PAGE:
Thanks! I am not sure why either. I will have to ask my friends that live there if they know why.

  • Reply jenna July 29, 2015 at 2:17 pm

    Thanks for the helpful tips! I hope to move to Italy next year. We are living in Japan right now and everybody is soooo slow at driving.

    • Reply Tiffany July 29, 2015 at 2:23 pm

      I am jealous you get to move to Italy! Do you know where you will be living?

  • Reply Claudia July 29, 2015 at 8:38 pm

    This post cracked me up. Really. You don’t know how to drive a manual transmission? In Italy – I think in Europe, actually – you can’t even get a driving license if you don’t drive a manual transmission. I am used to driving in Italy. It is where I grew up and I have learned to drive here. I actually get bored driving in places that are not as challenging. Hahahaha. But yes, for someone who is not used to it, it can be scary and gas is EXPENSIVE here!

    • Reply Tiffany July 29, 2015 at 8:40 pm

      Nope. Many Americans don’t know how. We aren’t required to learn. The driving didn’t scare me, but I could see how it would scare some people. Glad you enjoyed the post!

  • Reply Kirstie July 30, 2015 at 2:29 am

    I’m always so hesitant to drive any car that’s not my own, especially in a foreign country. I think I would have been far too scared to give it a try in Italy!

    • Reply Tiffany July 30, 2015 at 8:11 am

      It did take a little bit to get used to it but it was worth it!

  • Reply Angeluna August 3, 2015 at 12:52 pm

    So glad you drove and glad you enjoyed it. I never had any trouble driving in Italy except perhaps Rome with all the one-way and closed streets. That was before GPS and yes, I drove stick without being an expert at it. Fuel is very expensive and so are the tolls, but the freedom of setting your own schedule and venturing off the main path is so worth it. In most of the big cities you can park your car on the outskirts and then take public transport into the center. GPS would make everything so much easier.

    If you think Italians drive fast, wait until you drive in Germany.

    • Reply Tiffany August 3, 2015 at 12:54 pm

      The GPS was really accurate and that was very helpful. I had no issues with parking but really only needed that in Verona.

  • Reply Andrew August 3, 2015 at 8:45 pm

    I really will never understand why Americans don’t have to sit their driving test driving ‘stick’ or ‘manual’ – it’s the standard in so many other countries and a really good skill to have. Well done for adapting so quickly to it though! I bloody hate driving in cities in other countries!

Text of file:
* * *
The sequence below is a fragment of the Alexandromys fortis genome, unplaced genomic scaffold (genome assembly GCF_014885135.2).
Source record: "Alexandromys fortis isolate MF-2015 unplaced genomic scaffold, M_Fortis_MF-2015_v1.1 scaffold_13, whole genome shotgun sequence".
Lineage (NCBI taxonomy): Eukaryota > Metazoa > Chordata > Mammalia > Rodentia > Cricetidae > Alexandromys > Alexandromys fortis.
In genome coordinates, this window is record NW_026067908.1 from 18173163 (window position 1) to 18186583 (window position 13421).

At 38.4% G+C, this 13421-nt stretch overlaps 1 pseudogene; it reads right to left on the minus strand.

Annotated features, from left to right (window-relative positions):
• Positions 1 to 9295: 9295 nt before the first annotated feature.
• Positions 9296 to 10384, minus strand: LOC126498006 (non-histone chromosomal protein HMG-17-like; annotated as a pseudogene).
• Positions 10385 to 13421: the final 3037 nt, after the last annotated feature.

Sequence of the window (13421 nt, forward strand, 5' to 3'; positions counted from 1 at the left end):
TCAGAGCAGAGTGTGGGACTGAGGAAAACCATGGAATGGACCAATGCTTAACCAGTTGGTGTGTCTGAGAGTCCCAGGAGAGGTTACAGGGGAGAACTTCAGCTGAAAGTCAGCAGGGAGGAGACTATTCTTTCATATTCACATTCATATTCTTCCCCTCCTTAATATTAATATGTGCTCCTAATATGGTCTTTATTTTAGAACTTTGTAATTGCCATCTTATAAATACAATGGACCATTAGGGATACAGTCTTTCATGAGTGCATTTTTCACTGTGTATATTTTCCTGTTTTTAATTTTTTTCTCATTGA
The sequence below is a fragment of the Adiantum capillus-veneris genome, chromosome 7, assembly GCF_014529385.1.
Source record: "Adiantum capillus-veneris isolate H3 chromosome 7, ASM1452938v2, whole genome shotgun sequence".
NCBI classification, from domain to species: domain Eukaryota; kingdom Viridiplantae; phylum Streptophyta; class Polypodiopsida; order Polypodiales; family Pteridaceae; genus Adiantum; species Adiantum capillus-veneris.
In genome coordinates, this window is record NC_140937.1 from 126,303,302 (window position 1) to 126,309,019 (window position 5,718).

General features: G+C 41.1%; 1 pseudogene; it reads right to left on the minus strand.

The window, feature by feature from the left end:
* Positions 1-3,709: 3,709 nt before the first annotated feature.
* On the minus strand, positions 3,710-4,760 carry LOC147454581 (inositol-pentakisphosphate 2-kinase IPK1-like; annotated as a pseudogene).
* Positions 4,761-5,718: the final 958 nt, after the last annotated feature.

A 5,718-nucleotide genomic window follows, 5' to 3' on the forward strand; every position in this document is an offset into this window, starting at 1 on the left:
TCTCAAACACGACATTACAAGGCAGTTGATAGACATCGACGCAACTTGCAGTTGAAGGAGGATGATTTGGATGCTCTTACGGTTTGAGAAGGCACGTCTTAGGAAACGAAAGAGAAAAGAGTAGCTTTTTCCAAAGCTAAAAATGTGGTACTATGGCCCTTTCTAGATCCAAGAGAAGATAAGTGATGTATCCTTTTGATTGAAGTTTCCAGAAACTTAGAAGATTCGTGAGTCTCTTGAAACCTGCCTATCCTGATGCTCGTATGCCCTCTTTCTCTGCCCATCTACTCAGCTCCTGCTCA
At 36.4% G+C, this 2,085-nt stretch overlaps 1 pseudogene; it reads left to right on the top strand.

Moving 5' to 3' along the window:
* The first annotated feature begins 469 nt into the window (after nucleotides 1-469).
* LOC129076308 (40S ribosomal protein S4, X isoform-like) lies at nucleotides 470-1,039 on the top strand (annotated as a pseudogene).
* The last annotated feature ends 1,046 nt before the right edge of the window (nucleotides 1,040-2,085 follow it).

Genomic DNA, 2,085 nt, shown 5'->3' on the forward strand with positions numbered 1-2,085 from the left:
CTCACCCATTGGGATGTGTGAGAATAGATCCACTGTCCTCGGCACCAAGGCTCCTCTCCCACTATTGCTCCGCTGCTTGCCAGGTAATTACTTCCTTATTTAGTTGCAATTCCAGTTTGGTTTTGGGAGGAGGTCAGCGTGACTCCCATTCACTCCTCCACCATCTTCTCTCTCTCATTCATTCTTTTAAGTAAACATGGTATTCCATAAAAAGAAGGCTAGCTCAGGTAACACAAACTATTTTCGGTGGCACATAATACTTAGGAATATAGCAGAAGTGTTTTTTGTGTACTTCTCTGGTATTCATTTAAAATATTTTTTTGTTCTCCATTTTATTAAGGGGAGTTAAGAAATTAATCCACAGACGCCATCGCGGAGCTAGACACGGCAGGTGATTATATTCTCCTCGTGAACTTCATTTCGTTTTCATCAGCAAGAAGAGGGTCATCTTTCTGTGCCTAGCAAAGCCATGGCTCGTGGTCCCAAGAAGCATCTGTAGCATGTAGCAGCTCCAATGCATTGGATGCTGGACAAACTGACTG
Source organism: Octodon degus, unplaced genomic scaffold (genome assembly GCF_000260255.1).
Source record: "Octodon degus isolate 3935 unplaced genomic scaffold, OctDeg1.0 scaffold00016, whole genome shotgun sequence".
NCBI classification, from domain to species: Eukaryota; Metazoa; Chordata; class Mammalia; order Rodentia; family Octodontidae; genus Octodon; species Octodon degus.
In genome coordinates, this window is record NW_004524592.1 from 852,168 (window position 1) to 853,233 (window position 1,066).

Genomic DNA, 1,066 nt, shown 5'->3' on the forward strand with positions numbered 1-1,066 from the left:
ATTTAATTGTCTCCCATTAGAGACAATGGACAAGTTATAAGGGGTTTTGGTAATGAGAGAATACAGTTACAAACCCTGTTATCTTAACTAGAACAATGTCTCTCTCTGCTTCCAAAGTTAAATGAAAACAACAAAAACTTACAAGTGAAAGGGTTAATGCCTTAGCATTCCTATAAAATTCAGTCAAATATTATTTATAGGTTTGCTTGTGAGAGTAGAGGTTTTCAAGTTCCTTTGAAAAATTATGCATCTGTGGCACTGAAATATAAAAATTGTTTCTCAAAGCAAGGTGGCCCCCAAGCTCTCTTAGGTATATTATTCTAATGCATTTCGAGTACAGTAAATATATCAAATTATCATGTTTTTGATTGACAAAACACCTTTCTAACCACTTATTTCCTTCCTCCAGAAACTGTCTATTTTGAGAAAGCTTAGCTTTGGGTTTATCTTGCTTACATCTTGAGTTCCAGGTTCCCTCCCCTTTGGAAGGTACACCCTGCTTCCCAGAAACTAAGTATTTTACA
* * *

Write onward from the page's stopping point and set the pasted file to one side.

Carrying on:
• Reply Tiffany August 3, 2015 at 8:47 pm

      Most Americans never leave the country unfortunately. It doesn’t seem to bother me, but I love driving.

  • Reply mery August 4, 2015 at 9:37 pm

    So true!!!! my gosh, have already done 2 road trips in Italy (Sicily and Sardinia) and in both, it was chaotic!! your tips are really helpful!
    keep on traveling, enjoying and reporting!!

  • Reply My Top 10 Travel Experiences of 2015 | A Girl and Her PassportA Girl and Her Passport January 1, 2016 at 12:15 pm

    […] Italy is the third foreign country I have driven in and I loved every minute of it. I was a bit worried about not being able to read the road signs and missing an exit, but an excellent GPS unit helped prevent that. Driving the Fiat felt very Italian, although it had a few quirks, like going in reverse when it was in drive. However, getting to see Italy from the road was great fun and I was able to stop a few places along the drive from Rome to Venice. […]

  • Reply 2016 Travel Plans Updated | A Girl and Her PassportA Girl and Her Passport April 6, 2016 at 10:30 am

    […] moving to Qatar. If you want to see some of my past trips to Italy, please check out these posts: Driving in Italy, Stunning Verona, A Visit to Monster Park, and Christmas in […]

  • Reply 5 Day Road Trip from Rome to Florence | A Girl and Her PassportA Girl and Her Passport May 8, 2017 at 11:02 am

    […] allows me to see the smaller towns that I wouldn’t have seen otherwise. Don’t worry driving in Italy isn’t as scary as people make it sound and Italian road trip is one of the best road […]

  • Leave a comment!

    This site uses Akismet to reduce spam. Learn how your comment data is processed.